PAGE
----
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Marijuana real estate: How recreational pot is impacting the neighborhood

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Marijuana is going mainstream as more states greenlight recreational usage. Today, 68% of Americans support legalization and nearly 1 in 3 Americans now live in a state where all adults have legal access to it. For perspective, only 12% of Americans favored legalizing cannabis in 1969.

Recreational states have deemed marijuana shops essential businesses during COVID-19, and they’ve remained open despite lockdowns. Colorado, the first state to legalize marijuana for recreational use, now has more dispensaries than McDonald’s or Starbucks, and an economic stimulus to boot. Which brings us to the question of marijuana real estate — how has pot impacted the U.S. neighborhoods where it's budding?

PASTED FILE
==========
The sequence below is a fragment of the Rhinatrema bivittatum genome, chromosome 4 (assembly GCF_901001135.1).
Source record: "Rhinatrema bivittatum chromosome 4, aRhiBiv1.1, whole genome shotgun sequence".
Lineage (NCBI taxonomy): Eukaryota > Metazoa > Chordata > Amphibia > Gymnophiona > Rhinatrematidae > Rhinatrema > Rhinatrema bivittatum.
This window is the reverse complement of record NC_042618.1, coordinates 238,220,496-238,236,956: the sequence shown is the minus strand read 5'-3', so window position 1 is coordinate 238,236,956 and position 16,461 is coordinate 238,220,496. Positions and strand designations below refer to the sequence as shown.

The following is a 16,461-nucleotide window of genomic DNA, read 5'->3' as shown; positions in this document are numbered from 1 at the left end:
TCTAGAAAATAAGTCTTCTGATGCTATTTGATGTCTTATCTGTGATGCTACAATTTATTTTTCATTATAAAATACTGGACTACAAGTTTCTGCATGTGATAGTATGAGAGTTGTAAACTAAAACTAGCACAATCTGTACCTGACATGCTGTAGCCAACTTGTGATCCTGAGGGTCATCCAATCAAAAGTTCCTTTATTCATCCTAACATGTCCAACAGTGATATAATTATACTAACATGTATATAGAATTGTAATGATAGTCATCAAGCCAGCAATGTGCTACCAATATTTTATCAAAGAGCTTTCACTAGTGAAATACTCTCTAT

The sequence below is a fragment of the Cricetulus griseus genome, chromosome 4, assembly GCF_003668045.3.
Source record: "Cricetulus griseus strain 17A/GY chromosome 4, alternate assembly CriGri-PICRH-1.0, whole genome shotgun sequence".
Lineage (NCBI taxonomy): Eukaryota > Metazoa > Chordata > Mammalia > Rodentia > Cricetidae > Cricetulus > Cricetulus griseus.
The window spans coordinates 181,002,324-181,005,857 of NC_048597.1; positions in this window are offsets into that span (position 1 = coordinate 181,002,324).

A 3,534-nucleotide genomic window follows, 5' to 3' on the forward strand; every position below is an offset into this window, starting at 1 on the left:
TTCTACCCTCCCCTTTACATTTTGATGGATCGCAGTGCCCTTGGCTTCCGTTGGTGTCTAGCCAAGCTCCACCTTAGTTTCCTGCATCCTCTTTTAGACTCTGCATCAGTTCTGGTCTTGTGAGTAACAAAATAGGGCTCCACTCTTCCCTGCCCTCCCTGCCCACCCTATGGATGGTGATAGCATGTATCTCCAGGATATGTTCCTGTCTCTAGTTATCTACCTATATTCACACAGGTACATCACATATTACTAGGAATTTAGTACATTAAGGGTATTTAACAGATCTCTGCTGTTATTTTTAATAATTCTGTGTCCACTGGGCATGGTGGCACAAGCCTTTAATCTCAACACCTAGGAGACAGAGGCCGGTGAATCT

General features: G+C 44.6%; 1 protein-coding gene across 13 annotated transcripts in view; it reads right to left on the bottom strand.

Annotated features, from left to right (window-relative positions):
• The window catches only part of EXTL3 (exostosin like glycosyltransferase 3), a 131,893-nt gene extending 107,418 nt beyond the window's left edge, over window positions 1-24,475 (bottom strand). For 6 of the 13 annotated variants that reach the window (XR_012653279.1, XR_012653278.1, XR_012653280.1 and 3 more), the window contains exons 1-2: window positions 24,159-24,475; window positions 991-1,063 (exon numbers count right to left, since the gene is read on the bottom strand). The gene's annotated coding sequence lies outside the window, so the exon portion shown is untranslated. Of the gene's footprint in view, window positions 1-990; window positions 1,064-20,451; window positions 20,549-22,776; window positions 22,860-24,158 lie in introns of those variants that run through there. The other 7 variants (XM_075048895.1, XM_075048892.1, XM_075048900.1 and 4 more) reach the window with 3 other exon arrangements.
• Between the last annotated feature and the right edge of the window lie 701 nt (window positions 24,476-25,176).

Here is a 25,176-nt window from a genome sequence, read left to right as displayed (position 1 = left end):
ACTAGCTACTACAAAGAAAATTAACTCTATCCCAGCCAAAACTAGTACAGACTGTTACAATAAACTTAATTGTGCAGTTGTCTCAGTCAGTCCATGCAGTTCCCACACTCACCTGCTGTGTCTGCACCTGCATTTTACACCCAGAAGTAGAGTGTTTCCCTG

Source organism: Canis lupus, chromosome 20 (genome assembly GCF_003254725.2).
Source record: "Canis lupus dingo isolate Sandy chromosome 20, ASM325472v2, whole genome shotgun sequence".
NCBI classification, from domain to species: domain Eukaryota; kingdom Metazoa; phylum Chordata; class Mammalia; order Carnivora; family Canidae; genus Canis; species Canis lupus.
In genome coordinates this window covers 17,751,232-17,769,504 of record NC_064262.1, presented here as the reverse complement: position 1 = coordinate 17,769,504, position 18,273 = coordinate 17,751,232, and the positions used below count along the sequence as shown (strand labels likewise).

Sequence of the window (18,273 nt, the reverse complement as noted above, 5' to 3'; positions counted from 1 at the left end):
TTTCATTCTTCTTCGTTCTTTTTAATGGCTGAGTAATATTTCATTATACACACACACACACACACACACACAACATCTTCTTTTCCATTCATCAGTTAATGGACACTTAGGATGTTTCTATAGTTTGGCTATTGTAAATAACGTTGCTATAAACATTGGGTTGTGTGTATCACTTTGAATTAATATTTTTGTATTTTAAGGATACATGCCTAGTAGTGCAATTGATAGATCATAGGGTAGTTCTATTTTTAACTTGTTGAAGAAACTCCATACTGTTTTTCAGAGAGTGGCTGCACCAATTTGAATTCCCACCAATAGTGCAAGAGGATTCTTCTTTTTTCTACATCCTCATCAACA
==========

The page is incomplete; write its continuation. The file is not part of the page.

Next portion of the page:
We ran a study and survey using emerging research to take a closer look at marijuana’s impact on residential housing markets and how homeowners feel about dispensaries moving into the neighborhood.

Using data beginning in 2012, we found that:

  • After legalizing recreational marijuana, home prices grew at rates above the national average in 60% of states: Colorado, Washington, Oregon, Michigan, Maine, Nevada.
  • States that have had legalized recreational marijuana longest (Colorado and Washington) have experienced the most housing growth.
  • Despite positive trends in key housing markets, a slight majority of Americans (54%) still wouldn’t buy a home within one mile of a legal dispensary.
  • People who live in the Northeast and home buyers aged 55-64 are most likely to oppose marijuana dispensaries in their neighborhoods.

Due to differing state laws, competing reports and a small state sample size, marijuana’s long-term impacts on residential real estate remain unclear but we were able to draw some conclusions about its initial impacts.